As soon as Iceland Inspired artist John Vlahakis learned of the scholarship, he offered to donate to the fund 20% from the sale of the remaining available prints in the edition of his Icelandic horses photograph “Phantoms,” pictured above. John shares a fascination with Iceland and its natural features. These Icelandic horses are tough, sturdy, friendly animals unique to the island and protected by their country.  As word spread of the pending scholarship plans, other of the artists equally wanted to participate.  Jonathan Ricci spent 2 months last summer in Skagaströnd, Iceland painting his joyful, colorful abstractions he aptly refers to as COLD HEAT: Painting under the Midnight Sun.  In addition, his “Migration Project” of ceramic birds continues to grow and move through the Winnetka community, and around the world. He left ceramic birds in nooks and crannies of the landscape in Skagaströnd as a thank-you to the people of the town for hosting the residency. Now Jonathan requests to donate 20% to Sarah’s scholarship fund from the sale of his painting “Midnight Rainbow” pictured above. This summer Jonathan returns to Iceland for the month of July, again to paint and be inspired by this remarkable country.

Anne Hughes spent a refreshing 9 days in Iceland and returned with photos she calls “research materials” to be used toward the development of a body of work. “Variations,” pictured above, is one pastel inspired by the geological features of Iceland. Through directly meeting several of Sarah’s warm family members, Anne has been touched to learn about Sarah.

Anne Hughes - Variations

Anne Hughes – Variations

Sarah’s parents and sister will fulfill Sarah’s dream through traveling together to Iceland this summer, as intended. In addition, their determination and strength will bring good to a deserving student of New Trier High School through the Sarah C. McCausland New Trier Performing Arts Scholarship.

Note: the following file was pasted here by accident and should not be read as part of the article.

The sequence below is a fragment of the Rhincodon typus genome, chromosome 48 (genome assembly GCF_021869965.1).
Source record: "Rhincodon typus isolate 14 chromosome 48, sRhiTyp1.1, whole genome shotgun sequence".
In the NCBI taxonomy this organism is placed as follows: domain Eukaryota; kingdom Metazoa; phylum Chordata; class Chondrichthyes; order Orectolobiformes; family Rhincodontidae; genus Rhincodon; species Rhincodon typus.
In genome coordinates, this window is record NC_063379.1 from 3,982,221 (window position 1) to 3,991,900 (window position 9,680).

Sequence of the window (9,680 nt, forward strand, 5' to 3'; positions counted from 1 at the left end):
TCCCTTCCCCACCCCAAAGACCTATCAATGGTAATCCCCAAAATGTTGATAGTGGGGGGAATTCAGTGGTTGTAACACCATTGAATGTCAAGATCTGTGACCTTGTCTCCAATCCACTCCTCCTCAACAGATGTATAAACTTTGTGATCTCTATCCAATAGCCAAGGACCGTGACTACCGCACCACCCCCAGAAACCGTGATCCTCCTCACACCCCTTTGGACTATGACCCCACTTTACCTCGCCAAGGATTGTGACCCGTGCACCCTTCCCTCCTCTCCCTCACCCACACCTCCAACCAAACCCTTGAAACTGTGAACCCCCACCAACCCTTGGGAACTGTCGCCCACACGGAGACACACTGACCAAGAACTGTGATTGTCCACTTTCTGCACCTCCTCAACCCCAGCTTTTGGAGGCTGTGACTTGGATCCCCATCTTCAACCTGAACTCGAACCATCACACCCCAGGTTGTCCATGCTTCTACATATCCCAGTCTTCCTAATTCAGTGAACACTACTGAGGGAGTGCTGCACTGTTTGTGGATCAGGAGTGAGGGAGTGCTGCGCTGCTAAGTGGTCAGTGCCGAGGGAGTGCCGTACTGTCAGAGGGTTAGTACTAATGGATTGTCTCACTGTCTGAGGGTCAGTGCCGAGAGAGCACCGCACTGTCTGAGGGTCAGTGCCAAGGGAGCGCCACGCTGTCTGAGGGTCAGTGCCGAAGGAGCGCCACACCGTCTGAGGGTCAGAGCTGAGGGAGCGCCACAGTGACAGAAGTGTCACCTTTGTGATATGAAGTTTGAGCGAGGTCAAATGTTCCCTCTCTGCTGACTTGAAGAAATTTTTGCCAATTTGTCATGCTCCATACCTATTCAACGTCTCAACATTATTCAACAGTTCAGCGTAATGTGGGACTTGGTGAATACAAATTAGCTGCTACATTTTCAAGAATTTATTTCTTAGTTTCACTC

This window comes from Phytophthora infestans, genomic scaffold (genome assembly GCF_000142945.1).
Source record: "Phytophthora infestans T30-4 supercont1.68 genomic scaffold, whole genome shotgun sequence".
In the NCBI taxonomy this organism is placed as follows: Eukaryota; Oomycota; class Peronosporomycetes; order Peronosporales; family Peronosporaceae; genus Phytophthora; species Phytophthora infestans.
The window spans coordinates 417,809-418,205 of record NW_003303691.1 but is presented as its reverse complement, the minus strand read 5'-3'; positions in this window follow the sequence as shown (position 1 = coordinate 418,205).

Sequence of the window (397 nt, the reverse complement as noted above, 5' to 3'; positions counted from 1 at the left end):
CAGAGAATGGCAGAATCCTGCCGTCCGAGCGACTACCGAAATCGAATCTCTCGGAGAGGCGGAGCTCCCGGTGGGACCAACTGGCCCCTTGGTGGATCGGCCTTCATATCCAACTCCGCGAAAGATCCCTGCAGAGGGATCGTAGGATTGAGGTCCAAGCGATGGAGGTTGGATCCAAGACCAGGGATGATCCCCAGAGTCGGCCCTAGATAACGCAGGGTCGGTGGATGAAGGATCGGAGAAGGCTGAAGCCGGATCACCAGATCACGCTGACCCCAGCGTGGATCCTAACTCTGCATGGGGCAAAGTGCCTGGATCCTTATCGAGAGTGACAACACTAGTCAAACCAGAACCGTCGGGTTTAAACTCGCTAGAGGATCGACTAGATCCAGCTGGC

Donations to the scholarship fund may be sent directly to the high school, payable to:

New Trier High School

Add Sarah McCausland‘s name written in the memo portion of the cheque.

The address is:

385 Winnetka Ave.

Winnetka, IL 60093

Here is what Sarah’s family says about the scholarship:

Sarah C. McCausland New Trier Performing Arts Scholarship


$750 Annually


The Sarah C. McCausland New Trier Scholarship for the Performing Arts is a scholarship of which students apply and faculty selects a finalist. Eligible students are those who have participated in two, preferably three of the following arts departments: orchestra, choral, and theatre. The student should have a financial need and exhibit the following qualities:


1. Charismatic leadership


2. Individuality of character


3. Kind support of fellow arts students


4. Standards of excellence 


Sarah loved New Trier’s performing arts. Her scholarship affirms her singular personality, her quest for learning and her passion for life and friends.


ZIA Gallery is pleased to participate in this worthy cause. We extend our support and sincere wishes toward a successful campaign to fulfill the McCausland family’s goals in creating a positive legacy in their daughter and sister’s name: Sarah McCausland.




Toda’s Calming Infusion Of Color

By Shannon Gallagher